Over the past five years, robo advisors figured out something the rest of the wealth management industry did not – accessibility and convenience are paramount for investors. The business of being an advisor today is just as much about being a service provider as it is being an investment expert.
The robo advisor movement has traditional wealth managers scratching their heads trying to understand how to best address the demands of investors in today’s digital age. Robo advisors strongly connect with modern investors not because they have a better way to manage portfolios, but because they have found a better way to stay relevant in investors’ lives.
Every generation of advisors has faced its share of challenges. The industry has witnessed the shift from stockbrokers selling blue-chip stocks to financial advisors managing diversified portfolios and creating holistic financial plans. Advisors today are working in an ever-changing landscape of tighter regulation by the SEC, FINRA and now the DOL, not to mention greater attention on fees and tax efficiency.
The present generation of advisors may feel a need to try and compete with robo advisors, but they shouldn’t lose sight of the service and value they provide to clients that robo advisors will never be able to replicate. The typical robo advisor’s business model includes a service ratio of 10,000 clients for every one advisor, which runs contrary to the client-focused business of traditional advisors.
Contrary to the predictions of some industry experts, robo advisors are here to stay. One leader in the direct-to-consumer field recently passed $5 billion in assets under management, and a Morgan Stanley analyst reported that robos still have “a long runway for growth.”
Rather than focusing on how to compete, advisors can use the popularity of robos to their advantage by incorporating the technology at the heart of robo platforms into their businesses, and using that to increase the value they provide to their clients. Here are three tips for how advisors can flourish in the changing industry landscape:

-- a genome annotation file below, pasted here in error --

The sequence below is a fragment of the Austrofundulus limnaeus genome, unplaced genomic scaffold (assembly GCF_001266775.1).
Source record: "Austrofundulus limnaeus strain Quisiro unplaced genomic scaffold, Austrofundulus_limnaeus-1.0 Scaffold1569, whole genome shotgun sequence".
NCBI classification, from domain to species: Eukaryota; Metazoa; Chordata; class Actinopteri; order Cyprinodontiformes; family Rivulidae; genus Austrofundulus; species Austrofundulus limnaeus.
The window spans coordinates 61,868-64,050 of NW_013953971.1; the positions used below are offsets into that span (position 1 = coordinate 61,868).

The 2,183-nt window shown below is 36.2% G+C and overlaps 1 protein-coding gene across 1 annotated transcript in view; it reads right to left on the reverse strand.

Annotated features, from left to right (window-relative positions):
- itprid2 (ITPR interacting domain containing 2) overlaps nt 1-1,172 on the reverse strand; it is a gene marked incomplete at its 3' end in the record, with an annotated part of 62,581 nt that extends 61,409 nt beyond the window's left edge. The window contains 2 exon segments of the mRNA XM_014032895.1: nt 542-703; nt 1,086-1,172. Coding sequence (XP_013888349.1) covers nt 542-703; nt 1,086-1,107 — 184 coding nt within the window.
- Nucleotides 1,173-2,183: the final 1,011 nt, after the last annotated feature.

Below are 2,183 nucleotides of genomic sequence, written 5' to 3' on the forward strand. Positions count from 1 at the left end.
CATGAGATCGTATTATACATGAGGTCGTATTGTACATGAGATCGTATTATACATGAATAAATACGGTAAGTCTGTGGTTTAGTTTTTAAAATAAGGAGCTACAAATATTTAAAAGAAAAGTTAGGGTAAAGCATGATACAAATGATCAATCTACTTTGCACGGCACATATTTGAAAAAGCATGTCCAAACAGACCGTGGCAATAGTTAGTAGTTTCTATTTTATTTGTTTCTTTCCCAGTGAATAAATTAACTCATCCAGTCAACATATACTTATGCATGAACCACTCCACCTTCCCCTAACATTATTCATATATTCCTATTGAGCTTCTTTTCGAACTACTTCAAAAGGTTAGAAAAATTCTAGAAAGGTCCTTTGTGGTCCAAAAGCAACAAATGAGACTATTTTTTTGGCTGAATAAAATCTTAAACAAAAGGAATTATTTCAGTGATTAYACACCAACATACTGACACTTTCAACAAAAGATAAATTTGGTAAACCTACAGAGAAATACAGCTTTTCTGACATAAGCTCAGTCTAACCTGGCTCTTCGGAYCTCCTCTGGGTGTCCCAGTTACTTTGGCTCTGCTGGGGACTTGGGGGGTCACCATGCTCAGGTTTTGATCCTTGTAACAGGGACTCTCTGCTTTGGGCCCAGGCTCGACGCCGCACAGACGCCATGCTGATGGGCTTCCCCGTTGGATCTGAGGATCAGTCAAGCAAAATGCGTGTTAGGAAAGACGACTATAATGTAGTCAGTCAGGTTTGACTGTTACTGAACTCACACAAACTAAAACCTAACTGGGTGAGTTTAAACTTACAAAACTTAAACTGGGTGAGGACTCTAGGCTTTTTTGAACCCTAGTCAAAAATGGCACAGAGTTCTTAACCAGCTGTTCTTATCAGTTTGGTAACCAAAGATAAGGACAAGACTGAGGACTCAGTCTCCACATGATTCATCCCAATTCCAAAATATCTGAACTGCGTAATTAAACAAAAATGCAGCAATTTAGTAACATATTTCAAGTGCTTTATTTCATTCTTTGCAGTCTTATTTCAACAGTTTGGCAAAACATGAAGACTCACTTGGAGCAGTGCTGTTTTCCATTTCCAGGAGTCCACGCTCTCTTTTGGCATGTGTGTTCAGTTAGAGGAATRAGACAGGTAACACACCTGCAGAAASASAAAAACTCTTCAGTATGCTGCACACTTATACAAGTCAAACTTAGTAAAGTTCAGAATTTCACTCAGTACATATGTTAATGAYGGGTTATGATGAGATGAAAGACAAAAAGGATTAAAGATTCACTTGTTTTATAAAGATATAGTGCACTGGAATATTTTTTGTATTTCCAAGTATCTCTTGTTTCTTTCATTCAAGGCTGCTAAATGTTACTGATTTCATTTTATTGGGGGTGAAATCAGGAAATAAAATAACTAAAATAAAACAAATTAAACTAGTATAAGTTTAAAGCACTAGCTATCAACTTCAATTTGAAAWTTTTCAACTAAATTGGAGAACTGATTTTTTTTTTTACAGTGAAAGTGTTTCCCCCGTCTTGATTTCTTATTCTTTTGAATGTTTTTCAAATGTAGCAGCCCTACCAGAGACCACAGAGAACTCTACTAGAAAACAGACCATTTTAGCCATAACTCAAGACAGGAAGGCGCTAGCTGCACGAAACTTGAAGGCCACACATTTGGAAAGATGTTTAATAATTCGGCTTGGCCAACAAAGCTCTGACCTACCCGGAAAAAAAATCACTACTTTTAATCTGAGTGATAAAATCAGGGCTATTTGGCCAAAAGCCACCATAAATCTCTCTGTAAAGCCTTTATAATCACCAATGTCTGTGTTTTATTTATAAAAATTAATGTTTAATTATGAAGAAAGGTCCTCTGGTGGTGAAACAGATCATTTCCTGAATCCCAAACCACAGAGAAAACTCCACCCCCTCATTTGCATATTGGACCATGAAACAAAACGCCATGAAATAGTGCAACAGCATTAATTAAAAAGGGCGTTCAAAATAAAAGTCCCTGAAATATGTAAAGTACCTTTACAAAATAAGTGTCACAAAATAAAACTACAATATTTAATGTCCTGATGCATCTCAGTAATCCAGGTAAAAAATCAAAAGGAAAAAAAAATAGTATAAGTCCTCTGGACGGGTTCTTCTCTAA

- Be Really Good at One Thing: The emergence of robo advisors, the coming $30 trillion intergenerational wealth transfer, and over $9 trillion in self-directed assets have led some traditional advisors to try and diversify their businesses so they can focus on multiple lines of service. However, this is not a wise long-term response to these issues. Most advisors are small business owners, and small businesses struggle, and can fail, when they try to be too many things to too many different people. Advisors should instead focus on what they already provide — investment advice and financial planning — and improve the way they deliver these services to clients.
- Be Aware, and Proud, of Your Value Proposition: There are three things that robo advisors can’t provide that traditional advisors can: a personal relationship, a high level of service, and customization. Money is emotional, and investors choose to work with traditional advisors because these benefits make them feel good about the financial decisions they make. This is the value proposition of traditional advisors, and any robo technology or service that they consider incorporating into their businesses should be evaluated based on how it can support that value proposition.
- Embrace Modern Technology: Too many advisors interact with and service clients the way they and their predecessors did 20 years ago, and this needs to change. Today’s investors lead their lives differently than those in decades past, and in order to foster long-term client relationships, and convert more prospects, advisors need to service the clients of 2016 and beyond on their terms. Advisors who adopt the latest digital technology are more likely to meet (virtually or in-person) with more referrals, and foster more meaningful engagement with clients.
Robo advisors disrupted the wealth management industry, and they aren’t going away, but the disruption they’ve caused doesn’t have to wipe out traditional advisors. Innovation happens in two stages; the first is systemization, which robos have mastered. The second phase is customization, which advisors can master by utilizing robo technology to enhance the differentiating value they provide.
David Lyon is CEO and co-founder of Oranj, which provides wealth managers with digital advice tools.